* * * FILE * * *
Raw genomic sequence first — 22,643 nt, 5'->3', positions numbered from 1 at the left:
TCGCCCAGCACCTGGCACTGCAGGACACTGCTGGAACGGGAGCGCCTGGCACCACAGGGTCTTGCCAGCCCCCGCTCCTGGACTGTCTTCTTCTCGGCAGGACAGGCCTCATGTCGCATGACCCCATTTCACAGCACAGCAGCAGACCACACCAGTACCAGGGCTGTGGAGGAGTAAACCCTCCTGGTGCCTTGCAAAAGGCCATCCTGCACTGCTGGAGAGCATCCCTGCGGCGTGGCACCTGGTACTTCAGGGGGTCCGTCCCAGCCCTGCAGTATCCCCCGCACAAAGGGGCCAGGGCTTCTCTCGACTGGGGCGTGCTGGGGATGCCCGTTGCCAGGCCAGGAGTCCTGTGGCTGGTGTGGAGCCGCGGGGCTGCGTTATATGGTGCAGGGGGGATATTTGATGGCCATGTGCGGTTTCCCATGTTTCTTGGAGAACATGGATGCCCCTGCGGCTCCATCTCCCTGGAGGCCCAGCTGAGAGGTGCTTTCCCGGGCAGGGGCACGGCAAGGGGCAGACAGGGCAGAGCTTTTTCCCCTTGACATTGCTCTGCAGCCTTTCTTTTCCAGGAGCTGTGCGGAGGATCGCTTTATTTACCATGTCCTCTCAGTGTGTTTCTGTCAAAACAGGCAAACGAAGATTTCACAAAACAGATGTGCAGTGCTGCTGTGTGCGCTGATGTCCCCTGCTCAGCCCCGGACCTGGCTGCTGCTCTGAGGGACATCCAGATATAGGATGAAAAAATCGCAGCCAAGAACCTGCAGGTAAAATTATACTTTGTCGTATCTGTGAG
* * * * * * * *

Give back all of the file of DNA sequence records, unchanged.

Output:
Raw genomic sequence first — 22,643 nt, 5'->3', positions numbered from 1 at the left:
TCGCCCAGCACCTGGCACTGCAGGACACTGCTGGAACGGGAGCGCCTGGCACCACAGGGTCTTGCCAGCCCCCGCTCCTGGACTGTCTTCTTCTCGGCAGGACAGGCCTCATGTCGCATGACCCCATTTCACAGCACAGCAGCAGACCACACCAGTACCAGGGCTGTGGAGGAGTAAACCCTCCTGGTGCCTTGCAAAAGGCCATCCTGCACTGCTGGAGAGCATCCCTGCGGCGTGGCACCTGGTACTTCAGGGGGTCCGTCCCAGCCCTGCAGTATCCCCCGCACAAAGGGGCCAGGGCTTCTCTCGACTGGGGCGTGCTGGGGATGCCCGTTGCCAGGCCAGGAGTCCTGTGGCTGGTGTGGAGCCGCGGGGCTGCGTTATATGGTGCAGGGGGGATATTTGATGGCCATGTGCGGTTTCCCATGTTTCTTGGAGAACATGGATGCCCCTGCGGCTCCATCTCCCTGGAGGCCCAGCTGAGAGGTGCTTTCCCGGGCAGGGGCACGGCAAGGGGCAGACAGGGCAGAGCTTTTTCCCCTTGACATTGCTCTGCAGCCTTTCTTTTCCAGGAGCTGTGCGGAGGATCGCTTTATTTACCATGTCCTCTCAGTGTGTTTCTGTCAAAACAGGCAAACGAAGATTTCACAAAACAGATGTGCAGTGCTGCTGTGTGCGCTGATGTCCCCTGCTCAGCCCCGGACCTGGCTGCTGCTCTGAGGGACATCCAGATATAGGATGAAAAAATCGCAGCCAAGAACCTGCAGGTAAAATTATACTTTGTCGTATCTGTGAG